World Meditation Day: Meditation tips for better nights and better days.

Mental Health Awareness month is underway, and today is World Meditation Day. We thought it would be a great time to share some meditation tips that can have a domino effect on your wellness, anxiety, and sleep. 

Environment

 

Woman meditating next to her dog.

 

For easy continuation from meditation into sleep, set up your space as the ideal sleep environment. Make sure it’s quiet, temperate, and that the lighting is soothing. 

As much as possible, eliminate distracting external stimuli. If you have to meditate in a noisy environment, try a guided meditation or white noise to help you center yourself. 

For most people, the ideal sleep temperature lies somewhere between 60-67 degrees Fahrenheit. If you’re meditating in bed, this should be a comfortable temperature. If you’re meditating elsewhere, have a blanket to drape over yourself toward the end of your meditation to stay cozy. 

Light has a natural impact on your circadian rhythms, so be sure to eliminate blue light from your meditation and sleep environment so that you’re not kept awake. Natural light and low light will help your body to know it’s time to relax and eventually sleep, so make those adjustments where possible. 

Styles

 

Woman listening to a meditation while sitting on the Tuft and Needle Meditation Cushion.

 

“Different types of meditation may include different features to help you meditate. These may vary depending on whose guidance you follow or who's teaching a class. Some of the most common features in meditation include:

  • Focused attention. Focusing your attention is generally one of the most important elements of meditation.
    • Focusing your attention is what helps free your mind from the many distractions that cause stress and worry. You can focus your attention on such things as a specific object, an image, a mantra, or even your breathing.
  • Relaxed breathing. This technique involves deep, even-paced breathing using the diaphragm muscle to expand your lungs. The purpose is to slow your breathing, take in more oxygen, and reduce the use of shoulder, neck and upper chest muscles while breathing so that you breathe more efficiently. […]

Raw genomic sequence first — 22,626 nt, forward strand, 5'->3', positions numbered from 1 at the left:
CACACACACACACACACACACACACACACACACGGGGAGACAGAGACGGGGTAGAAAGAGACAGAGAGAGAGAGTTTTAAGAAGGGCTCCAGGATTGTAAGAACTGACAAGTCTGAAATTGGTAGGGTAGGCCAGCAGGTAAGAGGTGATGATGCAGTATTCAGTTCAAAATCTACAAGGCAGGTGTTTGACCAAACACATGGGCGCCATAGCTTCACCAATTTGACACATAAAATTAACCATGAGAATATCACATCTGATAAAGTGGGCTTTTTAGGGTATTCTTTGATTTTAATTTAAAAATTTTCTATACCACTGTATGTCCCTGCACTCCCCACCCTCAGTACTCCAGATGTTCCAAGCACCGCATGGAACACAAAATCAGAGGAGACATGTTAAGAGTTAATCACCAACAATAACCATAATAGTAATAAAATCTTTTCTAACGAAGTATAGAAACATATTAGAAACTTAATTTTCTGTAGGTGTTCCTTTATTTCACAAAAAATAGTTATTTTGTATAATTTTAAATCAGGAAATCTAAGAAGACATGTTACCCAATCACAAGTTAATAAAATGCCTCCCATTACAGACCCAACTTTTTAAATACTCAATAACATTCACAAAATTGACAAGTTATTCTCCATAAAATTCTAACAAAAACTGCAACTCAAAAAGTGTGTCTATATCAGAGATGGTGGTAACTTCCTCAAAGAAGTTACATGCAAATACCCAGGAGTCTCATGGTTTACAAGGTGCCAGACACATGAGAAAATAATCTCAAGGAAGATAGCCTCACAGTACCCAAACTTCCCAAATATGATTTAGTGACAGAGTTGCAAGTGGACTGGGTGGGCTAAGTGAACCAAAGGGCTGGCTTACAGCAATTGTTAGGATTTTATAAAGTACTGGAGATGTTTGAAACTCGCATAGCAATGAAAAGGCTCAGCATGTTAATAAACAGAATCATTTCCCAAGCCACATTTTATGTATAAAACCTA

• Open attitude. Let thoughts pass through your mind without judgment.” [1]

Anxiety

Stress and anxiety are leading factors in sleeplessness among adults. It’s practically impossible to remove stressors from our lives but mitigating stress and anxiety is important self-care. One highly effective way to alleviate anxiety is through meditation. 

A guided meditation to address your stressors or distract from them entirely is optimal for stress. Check out some of Calm’s guided meditations here and their resources for Mental Health Awareness Month here

Sleep

 

Woman sleeping

 

If you’re looking to fall asleep fast, try the military method—it uses a variety of meditative techniques and works for over 95% of people who try it consistently:

The military method
  1. Relax your entire face, including the muscles inside your mouth.
  2. Drop your shoulders to release the tension and let your hands drop to the side of your body.
  3. Exhale, relaxing your chest.
  4. Relax your legs, thighs, and calves.
  5. Clear your mind for 10 seconds by imagining a relaxing scene.
  6. If this doesn’t work, try saying the words “don’t think” over and over for 10 seconds.
  7. Within 10 seconds, you should fall asleep!

For a more relaxed journey to sleep, try a meditation-esque bedtime story like the one we created with Calm and Mandy Moore.

Win a Calm Subscription & Meditation Cushion

 

Woman listening to a meditation while sitting on the Tuft and Needle Meditation Cushion.

 

When we launched our meditation cushion in partnership with Calm last fall, our goal was to promote wellness beyond the bedroom. We want to ensure that momentum continues, and especially during Mental Health Awareness Month. So from 5/21 to 5/23, we will be giving away 3 x Meditation Cushion + Calm subscription bundles. Head to our contest page  to enter.

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Lauren Baer
Lauren Baer

Lauren entered grad school as an Art Director but left a Copywriter. She worked in travel journalism, startups, and branding before joining us as a Copywriter at T&N. Born and raised in England, she lived in France for some years, and now writes from her home in Denver, CO. Usually you'll find her making cocktails, surrounded by dogs, or looking up flights.

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